The release of false information about political or other issues requires greater scepticism and critical input from the public, according to a leading researcher at The University of Western Australia.
Psychology Professor Stephan Lewandowsky has found that people will sometimes continue to accept as truth the first information they are given about an event – even when they have later read or heard details that contradict the original version.
His ongoing research and its role in media reports of the “war on terror” is in focus at an international symposium hosted by the Institute of Advanced Studies at UWA all this week called Terrorism and Torture: The Media, Psychology and Public Perceptions.
Professor Lewandowsky is head of the Cognitive Science Laboratory at UWA’s School of Psychology. The School is a member of the Psychology Foundation of Australia – a non-profit group of 12 university psychology departments across the country that promotes public awareness of scientific psychology, its relevance and usefulness in human performance and in solving human problems.
Professor Lewandowsky said his findings had major implications when the number of different mainstream sources upon which the public relied for “truth” was increasingly limited.
He said as Australia looked to a Federal election later this year, it was crucial that the public carefully scrutinised the information they gathered from news outlets and the internet. His findings also demonstrate how important it is that the media prints and broadcasts reports based on journalists’ constant questioning of information provided to them.
“For the media and the public, the point is the same,” Professor Lewandowsky said.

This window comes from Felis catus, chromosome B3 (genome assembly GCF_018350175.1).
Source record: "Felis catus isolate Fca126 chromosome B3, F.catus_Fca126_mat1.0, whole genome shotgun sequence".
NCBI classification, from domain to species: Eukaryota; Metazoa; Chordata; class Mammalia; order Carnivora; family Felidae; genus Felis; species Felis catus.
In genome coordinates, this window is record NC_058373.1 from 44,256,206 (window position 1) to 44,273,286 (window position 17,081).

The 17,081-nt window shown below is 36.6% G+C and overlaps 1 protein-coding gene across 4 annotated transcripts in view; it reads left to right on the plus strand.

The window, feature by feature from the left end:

“Read the information or hear it, make a note of it, remember it – but don’t jump to the conclusion that it’s necessarily correct – because intentionally or otherwise, it may turn out to be false.”
Professor Lewandowsky has won a five-year Australian Research Council grant to investigate how and why people continue to believe information even after they have been exposed to contradictory evidence.
Belief in the presence of weapons of mass destruction (WMDs) in Iraq is one example. A 2003 study by Professor Lewandowsky which surveyed the beliefs of American, Australian and German participants found that only Americans continued to believe that WMDs had been found in Iraq – despite all the contrary evidence.
Rather than this being due to idiosyncratic national characteristics, his research found that only those participants who were sceptical about government motives for participation in the war were able to update their memories with new, more accurate information.
“Irrespective of a person’s nationality, sceptics could update their memory – it just so happened that there were fewer sceptics in the US – hence those respondents overall tended to believe in WMDs more than people in Australia and Germany,” Professor Lewandowsky said.
“The key underlying concept is scepticism. What we showed in the Iraq study was that sceptical people were better able to discount information than non-sceptical people.
“My interest is to learn more about how people should deal with misinformation, how it can be retracted with better effect and whether the type of information – whether it’s linked to our emotions or not – plays a part on our inability to update it with new information.”
Professor Stephan Lewandowsky 61 8 6488 3231